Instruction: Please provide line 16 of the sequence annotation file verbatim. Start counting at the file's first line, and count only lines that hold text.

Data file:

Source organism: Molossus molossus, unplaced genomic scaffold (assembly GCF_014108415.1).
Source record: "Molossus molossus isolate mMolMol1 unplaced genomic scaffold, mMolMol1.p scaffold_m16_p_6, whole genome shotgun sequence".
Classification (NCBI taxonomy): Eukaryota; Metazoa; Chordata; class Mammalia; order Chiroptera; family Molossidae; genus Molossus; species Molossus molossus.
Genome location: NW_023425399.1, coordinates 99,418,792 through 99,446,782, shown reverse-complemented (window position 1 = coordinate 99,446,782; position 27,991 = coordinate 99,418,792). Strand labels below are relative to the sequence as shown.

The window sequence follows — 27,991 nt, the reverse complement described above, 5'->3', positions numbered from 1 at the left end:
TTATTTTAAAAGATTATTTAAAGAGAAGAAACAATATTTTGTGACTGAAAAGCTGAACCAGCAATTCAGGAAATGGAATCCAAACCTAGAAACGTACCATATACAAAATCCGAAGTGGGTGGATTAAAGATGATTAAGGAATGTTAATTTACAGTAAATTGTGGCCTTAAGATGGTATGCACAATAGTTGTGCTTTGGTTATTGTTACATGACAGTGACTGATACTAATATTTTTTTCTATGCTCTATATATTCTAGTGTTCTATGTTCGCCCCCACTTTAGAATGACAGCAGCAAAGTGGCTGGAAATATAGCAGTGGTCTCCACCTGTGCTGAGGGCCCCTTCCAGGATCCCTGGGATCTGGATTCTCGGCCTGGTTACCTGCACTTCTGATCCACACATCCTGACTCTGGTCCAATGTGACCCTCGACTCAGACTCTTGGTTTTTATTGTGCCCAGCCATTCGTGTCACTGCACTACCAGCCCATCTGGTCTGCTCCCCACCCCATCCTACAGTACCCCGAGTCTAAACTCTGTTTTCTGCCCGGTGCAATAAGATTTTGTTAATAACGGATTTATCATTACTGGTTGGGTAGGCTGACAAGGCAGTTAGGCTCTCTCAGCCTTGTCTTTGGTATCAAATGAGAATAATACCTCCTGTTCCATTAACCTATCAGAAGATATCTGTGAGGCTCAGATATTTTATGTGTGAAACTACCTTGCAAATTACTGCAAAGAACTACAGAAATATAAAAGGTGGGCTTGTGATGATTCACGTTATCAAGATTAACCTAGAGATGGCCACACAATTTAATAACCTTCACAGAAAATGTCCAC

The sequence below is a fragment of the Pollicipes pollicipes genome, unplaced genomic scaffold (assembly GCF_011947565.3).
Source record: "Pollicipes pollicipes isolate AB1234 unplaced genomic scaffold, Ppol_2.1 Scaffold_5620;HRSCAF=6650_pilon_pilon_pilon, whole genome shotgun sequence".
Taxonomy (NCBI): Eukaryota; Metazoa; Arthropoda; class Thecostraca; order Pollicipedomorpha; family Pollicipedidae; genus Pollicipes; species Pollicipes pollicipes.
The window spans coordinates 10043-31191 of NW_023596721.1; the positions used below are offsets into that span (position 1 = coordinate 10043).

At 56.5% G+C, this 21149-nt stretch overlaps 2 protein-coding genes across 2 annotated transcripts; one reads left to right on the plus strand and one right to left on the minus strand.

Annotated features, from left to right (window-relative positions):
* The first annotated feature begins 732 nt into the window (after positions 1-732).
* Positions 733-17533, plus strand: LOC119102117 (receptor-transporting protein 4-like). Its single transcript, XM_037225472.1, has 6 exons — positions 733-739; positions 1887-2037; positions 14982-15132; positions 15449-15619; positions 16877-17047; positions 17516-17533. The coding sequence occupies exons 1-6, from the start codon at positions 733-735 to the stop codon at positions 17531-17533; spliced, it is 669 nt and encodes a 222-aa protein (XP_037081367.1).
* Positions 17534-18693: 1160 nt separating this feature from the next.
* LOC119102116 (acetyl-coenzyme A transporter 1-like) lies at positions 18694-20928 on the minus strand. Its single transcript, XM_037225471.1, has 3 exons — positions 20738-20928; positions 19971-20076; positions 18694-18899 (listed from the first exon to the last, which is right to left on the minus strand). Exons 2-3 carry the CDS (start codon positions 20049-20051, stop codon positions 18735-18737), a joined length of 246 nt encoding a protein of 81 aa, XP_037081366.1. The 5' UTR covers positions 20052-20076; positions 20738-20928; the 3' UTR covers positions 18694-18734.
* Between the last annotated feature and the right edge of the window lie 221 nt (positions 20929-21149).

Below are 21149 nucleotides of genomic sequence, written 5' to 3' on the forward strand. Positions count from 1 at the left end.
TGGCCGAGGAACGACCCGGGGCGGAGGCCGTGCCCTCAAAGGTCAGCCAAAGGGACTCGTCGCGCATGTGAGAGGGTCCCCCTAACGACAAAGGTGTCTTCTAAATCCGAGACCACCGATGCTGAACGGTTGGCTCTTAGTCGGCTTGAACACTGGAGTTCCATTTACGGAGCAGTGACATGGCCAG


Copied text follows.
* LOC119102116 (acetyl-coenzyme A transporter 1-like) lies at positions 18694-20928 on the minus strand. Its single transcript, XM_037225471.1, has 3 exons — positions 20738-20928; positions 19971-20076; positions 18694-18899 (listed from the first exon to the last, which is right to left on the minus strand). Exons 2-3 carry the CDS (start codon positions 20049-20051, stop codon positions 18735-18737), a joined length of 246 nt encoding a protein of 81 aa, XP_037081366.1. The 5' UTR covers positions 20052-20076; positions 20738-20928; the 3' UTR covers positions 18694-18734.